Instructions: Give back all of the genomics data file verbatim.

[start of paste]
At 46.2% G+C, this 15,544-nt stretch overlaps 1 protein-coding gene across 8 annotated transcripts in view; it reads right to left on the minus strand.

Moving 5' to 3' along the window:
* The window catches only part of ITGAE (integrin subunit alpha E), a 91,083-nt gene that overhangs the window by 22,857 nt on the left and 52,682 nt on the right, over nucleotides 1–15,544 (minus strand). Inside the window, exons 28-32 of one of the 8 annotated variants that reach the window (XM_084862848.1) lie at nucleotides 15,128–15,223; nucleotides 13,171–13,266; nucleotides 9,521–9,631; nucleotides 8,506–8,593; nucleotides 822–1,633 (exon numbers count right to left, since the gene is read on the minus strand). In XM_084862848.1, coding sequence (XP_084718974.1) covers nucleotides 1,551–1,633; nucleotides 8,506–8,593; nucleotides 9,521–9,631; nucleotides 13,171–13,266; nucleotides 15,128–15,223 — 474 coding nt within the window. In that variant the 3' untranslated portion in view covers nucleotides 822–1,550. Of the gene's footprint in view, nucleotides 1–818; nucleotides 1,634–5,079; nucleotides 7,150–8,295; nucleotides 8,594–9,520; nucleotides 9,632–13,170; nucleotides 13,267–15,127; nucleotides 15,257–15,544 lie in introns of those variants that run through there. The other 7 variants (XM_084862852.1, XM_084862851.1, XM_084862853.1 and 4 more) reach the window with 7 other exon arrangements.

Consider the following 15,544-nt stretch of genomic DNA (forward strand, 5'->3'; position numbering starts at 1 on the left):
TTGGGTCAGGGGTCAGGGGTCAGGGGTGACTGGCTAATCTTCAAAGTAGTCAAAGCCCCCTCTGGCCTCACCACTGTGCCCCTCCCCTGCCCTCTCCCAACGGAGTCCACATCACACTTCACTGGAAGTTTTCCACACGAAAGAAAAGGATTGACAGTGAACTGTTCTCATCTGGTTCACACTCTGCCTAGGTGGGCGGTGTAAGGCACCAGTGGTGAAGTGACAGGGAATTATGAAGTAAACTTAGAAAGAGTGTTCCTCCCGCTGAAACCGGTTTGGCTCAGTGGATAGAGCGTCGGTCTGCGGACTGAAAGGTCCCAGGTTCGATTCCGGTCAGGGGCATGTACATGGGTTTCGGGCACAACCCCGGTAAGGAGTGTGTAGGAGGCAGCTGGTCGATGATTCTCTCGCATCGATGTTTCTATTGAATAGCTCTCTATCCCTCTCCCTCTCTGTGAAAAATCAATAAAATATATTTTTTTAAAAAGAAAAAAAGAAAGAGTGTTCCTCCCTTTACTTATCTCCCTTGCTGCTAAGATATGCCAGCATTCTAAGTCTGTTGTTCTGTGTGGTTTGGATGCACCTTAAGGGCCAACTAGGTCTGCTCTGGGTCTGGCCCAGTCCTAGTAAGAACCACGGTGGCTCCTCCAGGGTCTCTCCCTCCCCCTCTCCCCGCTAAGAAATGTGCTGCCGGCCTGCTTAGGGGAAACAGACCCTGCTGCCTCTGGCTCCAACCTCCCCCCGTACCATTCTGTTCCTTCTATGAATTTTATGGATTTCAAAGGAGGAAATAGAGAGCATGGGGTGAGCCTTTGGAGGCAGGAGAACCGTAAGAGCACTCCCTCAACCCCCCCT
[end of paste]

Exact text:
At 46.2% G+C, this 15,544-nt stretch overlaps 1 protein-coding gene across 8 annotated transcripts in view; it reads right to left on the minus strand.

Moving 5' to 3' along the window:
* The window catches only part of ITGAE (integrin subunit alpha E), a 91,083-nt gene that overhangs the window by 22,857 nt on the left and 52,682 nt on the right, over nucleotides 1–15,544 (minus strand). Inside the window, exons 28-32 of one of the 8 annotated variants that reach the window (XM_084862848.1) lie at nucleotides 15,128–15,223; nucleotides 13,171–13,266; nucleotides 9,521–9,631; nucleotides 8,506–8,593; nucleotides 822–1,633 (exon numbers count right to left, since the gene is read on the minus strand). In XM_084862848.1, coding sequence (XP_084718974.1) covers nucleotides 1,551–1,633; nucleotides 8,506–8,593; nucleotides 9,521–9,631; nucleotides 13,171–13,266; nucleotides 15,128–15,223 — 474 coding nt within the window. In that variant the 3' untranslated portion in view covers nucleotides 822–1,550. Of the gene's footprint in view, nucleotides 1–818; nucleotides 1,634–5,079; nucleotides 7,150–8,295; nucleotides 8,594–9,520; nucleotides 9,632–13,170; nucleotides 13,267–15,127; nucleotides 15,257–15,544 lie in introns of those variants that run through there. The other 7 variants (XM_084862852.1, XM_084862851.1, XM_084862853.1 and 4 more) reach the window with 7 other exon arrangements.

Consider the following 15,544-nt stretch of genomic DNA (forward strand, 5'->3'; position numbering starts at 1 on the left):
TTGGGTCAGGGGTCAGGGGTCAGGGGTGACTGGCTAATCTTCAAAGTAGTCAAAGCCCCCTCTGGCCTCACCACTGTGCCCCTCCCCTGCCCTCTCCCAACGGAGTCCACATCACACTTCACTGGAAGTTTTCCACACGAAAGAAAAGGATTGACAGTGAACTGTTCTCATCTGGTTCACACTCTGCCTAGGTGGGCGGTGTAAGGCACCAGTGGTGAAGTGACAGGGAATTATGAAGTAAACTTAGAAAGAGTGTTCCTCCCGCTGAAACCGGTTTGGCTCAGTGGATAGAGCGTCGGTCTGCGGACTGAAAGGTCCCAGGTTCGATTCCGGTCAGGGGCATGTACATGGGTTTCGGGCACAACCCCGGTAAGGAGTGTGTAGGAGGCAGCTGGTCGATGATTCTCTCGCATCGATGTTTCTATTGAATAGCTCTCTATCCCTCTCCCTCTCTGTGAAAAATCAATAAAATATATTTTTTTAAAAAGAAAAAAAGAAAGAGTGTTCCTCCCTTTACTTATCTCCCTTGCTGCTAAGATATGCCAGCATTCTAAGTCTGTTGTTCTGTGTGGTTTGGATGCACCTTAAGGGCCAACTAGGTCTGCTCTGGGTCTGGCCCAGTCCTAGTAAGAACCACGGTGGCTCCTCCAGGGTCTCTCCCTCCCCCTCTCCCCGCTAAGAAATGTGCTGCCGGCCTGCTTAGGGGAAACAGACCCTGCTGCCTCTGGCTCCAACCTCCCCCCGTACCATTCTGTTCCTTCTATGAATTTTATGGATTTCAAAGGAGGAAATAGAGAGCATGGGGTGAGCCTTTGGAGGCAGGAGAACCGTAAGAGCACTCCCTCAACCCCCCCT